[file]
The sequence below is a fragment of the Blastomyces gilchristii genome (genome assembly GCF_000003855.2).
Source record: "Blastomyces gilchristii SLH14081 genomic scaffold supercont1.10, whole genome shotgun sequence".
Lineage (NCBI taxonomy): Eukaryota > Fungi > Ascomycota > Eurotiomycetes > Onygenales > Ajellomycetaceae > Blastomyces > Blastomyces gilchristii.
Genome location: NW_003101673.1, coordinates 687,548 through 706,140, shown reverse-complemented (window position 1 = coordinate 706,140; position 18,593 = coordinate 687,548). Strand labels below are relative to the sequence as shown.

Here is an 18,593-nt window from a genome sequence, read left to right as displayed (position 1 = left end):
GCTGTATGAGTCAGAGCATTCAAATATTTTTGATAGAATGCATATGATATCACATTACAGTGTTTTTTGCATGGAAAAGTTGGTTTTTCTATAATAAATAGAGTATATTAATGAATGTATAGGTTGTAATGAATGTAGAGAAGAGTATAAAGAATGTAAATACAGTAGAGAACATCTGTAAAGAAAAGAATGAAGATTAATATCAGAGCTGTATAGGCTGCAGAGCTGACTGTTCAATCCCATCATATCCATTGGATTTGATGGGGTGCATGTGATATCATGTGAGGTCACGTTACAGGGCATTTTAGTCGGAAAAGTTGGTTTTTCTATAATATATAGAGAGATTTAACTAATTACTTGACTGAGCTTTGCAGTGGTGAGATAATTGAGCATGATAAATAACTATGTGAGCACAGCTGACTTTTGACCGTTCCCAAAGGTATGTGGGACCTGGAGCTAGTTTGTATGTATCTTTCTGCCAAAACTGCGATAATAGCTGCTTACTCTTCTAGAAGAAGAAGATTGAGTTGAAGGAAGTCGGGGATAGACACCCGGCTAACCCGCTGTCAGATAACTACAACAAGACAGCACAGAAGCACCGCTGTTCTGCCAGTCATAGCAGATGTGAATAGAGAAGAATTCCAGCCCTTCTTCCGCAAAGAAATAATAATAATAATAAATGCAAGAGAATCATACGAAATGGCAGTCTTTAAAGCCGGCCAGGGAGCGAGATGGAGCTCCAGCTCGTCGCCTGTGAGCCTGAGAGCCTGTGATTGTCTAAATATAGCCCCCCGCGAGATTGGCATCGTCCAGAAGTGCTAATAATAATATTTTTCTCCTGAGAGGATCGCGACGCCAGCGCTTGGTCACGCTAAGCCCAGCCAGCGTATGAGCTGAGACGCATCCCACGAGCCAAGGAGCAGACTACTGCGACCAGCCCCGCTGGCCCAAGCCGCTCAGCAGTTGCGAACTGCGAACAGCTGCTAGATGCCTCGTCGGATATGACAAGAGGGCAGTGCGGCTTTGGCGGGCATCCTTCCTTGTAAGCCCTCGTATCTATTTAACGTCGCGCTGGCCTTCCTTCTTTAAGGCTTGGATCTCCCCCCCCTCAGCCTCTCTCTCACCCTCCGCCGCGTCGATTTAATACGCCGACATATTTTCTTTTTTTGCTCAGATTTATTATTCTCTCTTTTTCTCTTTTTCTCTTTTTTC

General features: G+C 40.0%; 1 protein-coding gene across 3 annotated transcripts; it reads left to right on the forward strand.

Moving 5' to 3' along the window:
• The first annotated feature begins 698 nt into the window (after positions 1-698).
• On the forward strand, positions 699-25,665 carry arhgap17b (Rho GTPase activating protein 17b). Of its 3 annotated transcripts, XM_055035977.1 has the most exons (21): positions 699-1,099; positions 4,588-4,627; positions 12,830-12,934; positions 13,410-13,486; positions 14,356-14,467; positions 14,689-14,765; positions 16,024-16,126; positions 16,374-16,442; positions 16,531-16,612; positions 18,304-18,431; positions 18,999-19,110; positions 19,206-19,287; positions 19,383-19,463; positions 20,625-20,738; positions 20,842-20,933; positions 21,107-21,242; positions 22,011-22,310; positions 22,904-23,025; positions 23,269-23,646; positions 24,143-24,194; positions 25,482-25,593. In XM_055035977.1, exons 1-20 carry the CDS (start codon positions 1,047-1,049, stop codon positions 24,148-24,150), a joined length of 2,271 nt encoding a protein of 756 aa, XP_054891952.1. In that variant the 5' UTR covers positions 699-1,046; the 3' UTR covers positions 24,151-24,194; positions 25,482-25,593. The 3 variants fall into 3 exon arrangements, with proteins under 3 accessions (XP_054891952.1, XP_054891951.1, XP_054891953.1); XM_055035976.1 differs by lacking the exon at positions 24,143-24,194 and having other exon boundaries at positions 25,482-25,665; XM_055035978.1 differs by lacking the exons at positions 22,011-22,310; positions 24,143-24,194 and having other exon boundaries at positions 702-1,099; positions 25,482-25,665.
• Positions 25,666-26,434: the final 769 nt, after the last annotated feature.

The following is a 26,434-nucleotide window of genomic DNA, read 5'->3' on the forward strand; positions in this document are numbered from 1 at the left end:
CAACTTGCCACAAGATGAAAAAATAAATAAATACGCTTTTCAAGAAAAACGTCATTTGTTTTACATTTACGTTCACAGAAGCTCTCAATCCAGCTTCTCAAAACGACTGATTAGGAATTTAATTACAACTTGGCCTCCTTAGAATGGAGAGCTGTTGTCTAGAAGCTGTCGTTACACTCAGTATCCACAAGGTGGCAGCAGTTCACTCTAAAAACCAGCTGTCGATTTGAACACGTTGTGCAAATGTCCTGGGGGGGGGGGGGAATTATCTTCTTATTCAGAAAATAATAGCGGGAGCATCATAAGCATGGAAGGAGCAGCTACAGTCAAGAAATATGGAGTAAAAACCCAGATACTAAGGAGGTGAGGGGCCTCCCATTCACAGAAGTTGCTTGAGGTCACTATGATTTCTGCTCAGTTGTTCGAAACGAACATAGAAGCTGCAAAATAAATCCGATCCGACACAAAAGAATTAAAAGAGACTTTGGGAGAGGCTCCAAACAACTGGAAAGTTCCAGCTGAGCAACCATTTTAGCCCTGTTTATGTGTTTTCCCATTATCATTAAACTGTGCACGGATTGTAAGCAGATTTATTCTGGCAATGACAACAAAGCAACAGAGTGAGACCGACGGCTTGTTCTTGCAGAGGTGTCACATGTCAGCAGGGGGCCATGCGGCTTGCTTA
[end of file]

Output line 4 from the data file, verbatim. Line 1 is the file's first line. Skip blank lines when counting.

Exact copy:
Genome location: NW_003101673.1, coordinates 687,548 through 706,140, shown reverse-complemented (window position 1 = coordinate 706,140; position 18,593 = coordinate 687,548). Strand labels below are relative to the sequence as shown.